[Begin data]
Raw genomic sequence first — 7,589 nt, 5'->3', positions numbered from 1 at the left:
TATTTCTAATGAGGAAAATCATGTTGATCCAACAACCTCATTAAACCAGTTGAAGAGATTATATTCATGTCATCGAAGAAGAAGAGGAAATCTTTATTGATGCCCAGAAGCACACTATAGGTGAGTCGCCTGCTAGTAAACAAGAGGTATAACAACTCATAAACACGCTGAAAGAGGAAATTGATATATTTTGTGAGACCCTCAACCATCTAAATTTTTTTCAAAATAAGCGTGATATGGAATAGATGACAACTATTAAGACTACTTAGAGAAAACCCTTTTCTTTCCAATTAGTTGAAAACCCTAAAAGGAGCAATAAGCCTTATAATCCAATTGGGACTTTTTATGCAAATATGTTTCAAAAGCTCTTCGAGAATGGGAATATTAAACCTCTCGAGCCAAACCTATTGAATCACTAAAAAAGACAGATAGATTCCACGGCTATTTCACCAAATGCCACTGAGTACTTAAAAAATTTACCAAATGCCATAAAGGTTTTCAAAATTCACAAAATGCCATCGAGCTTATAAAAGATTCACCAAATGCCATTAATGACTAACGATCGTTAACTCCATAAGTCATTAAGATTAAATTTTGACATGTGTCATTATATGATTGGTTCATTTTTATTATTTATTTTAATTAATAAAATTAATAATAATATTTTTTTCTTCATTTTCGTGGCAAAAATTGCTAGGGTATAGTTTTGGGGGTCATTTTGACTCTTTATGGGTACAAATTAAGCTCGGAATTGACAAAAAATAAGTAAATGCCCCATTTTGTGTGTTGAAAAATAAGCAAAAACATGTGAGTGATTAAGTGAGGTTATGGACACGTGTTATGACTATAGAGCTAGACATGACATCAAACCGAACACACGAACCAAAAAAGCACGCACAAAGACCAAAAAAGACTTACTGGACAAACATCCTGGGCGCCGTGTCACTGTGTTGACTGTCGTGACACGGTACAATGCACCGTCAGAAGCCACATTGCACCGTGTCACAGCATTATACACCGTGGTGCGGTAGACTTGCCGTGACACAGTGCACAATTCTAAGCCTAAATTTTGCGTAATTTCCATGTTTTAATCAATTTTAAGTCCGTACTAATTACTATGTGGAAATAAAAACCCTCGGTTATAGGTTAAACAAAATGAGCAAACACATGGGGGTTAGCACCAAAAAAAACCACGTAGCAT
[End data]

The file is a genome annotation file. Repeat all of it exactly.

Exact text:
Raw genomic sequence first — 7,589 nt, 5'->3', positions numbered from 1 at the left:
TATTTCTAATGAGGAAAATCATGTTGATCCAACAACCTCATTAAACCAGTTGAAGAGATTATATTCATGTCATCGAAGAAGAAGAGGAAATCTTTATTGATGCCCAGAAGCACACTATAGGTGAGTCGCCTGCTAGTAAACAAGAGGTATAACAACTCATAAACACGCTGAAAGAGGAAATTGATATATTTTGTGAGACCCTCAACCATCTAAATTTTTTTCAAAATAAGCGTGATATGGAATAGATGACAACTATTAAGACTACTTAGAGAAAACCCTTTTCTTTCCAATTAGTTGAAAACCCTAAAAGGAGCAATAAGCCTTATAATCCAATTGGGACTTTTTATGCAAATATGTTTCAAAAGCTCTTCGAGAATGGGAATATTAAACCTCTCGAGCCAAACCTATTGAATCACTAAAAAAGACAGATAGATTCCACGGCTATTTCACCAAATGCCACTGAGTACTTAAAAAATTTACCAAATGCCATAAAGGTTTTCAAAATTCACAAAATGCCATCGAGCTTATAAAAGATTCACCAAATGCCATTAATGACTAACGATCGTTAACTCCATAAGTCATTAAGATTAAATTTTGACATGTGTCATTATATGATTGGTTCATTTTTATTATTTATTTTAATTAATAAAATTAATAATAATATTTTTTTCTTCATTTTCGTGGCAAAAATTGCTAGGGTATAGTTTTGGGGGTCATTTTGACTCTTTATGGGTACAAATTAAGCTCGGAATTGACAAAAAATAAGTAAATGCCCCATTTTGTGTGTTGAAAAATAAGCAAAAACATGTGAGTGATTAAGTGAGGTTATGGACACGTGTTATGACTATAGAGCTAGACATGACATCAAACCGAACACACGAACCAAAAAAGCACGCACAAAGACCAAAAAAGACTTACTGGACAAACATCCTGGGCGCCGTGTCACTGTGTTGACTGTCGTGACACGGTACAATGCACCGTCAGAAGCCACATTGCACCGTGTCACAGCATTATACACCGTGGTGCGGTAGACTTGCCGTGACACAGTGCACAATTCTAAGCCTAAATTTTGCGTAATTTCCATGTTTTAATCAATTTTAAGTCCGTACTAATTACTATGTGGAAATAAAAACCCTCGGTTATAGGTTAAACAAAATGAGCAAACACATGGGGGTTAGCACCAAAAAAAACCACGTAGCAT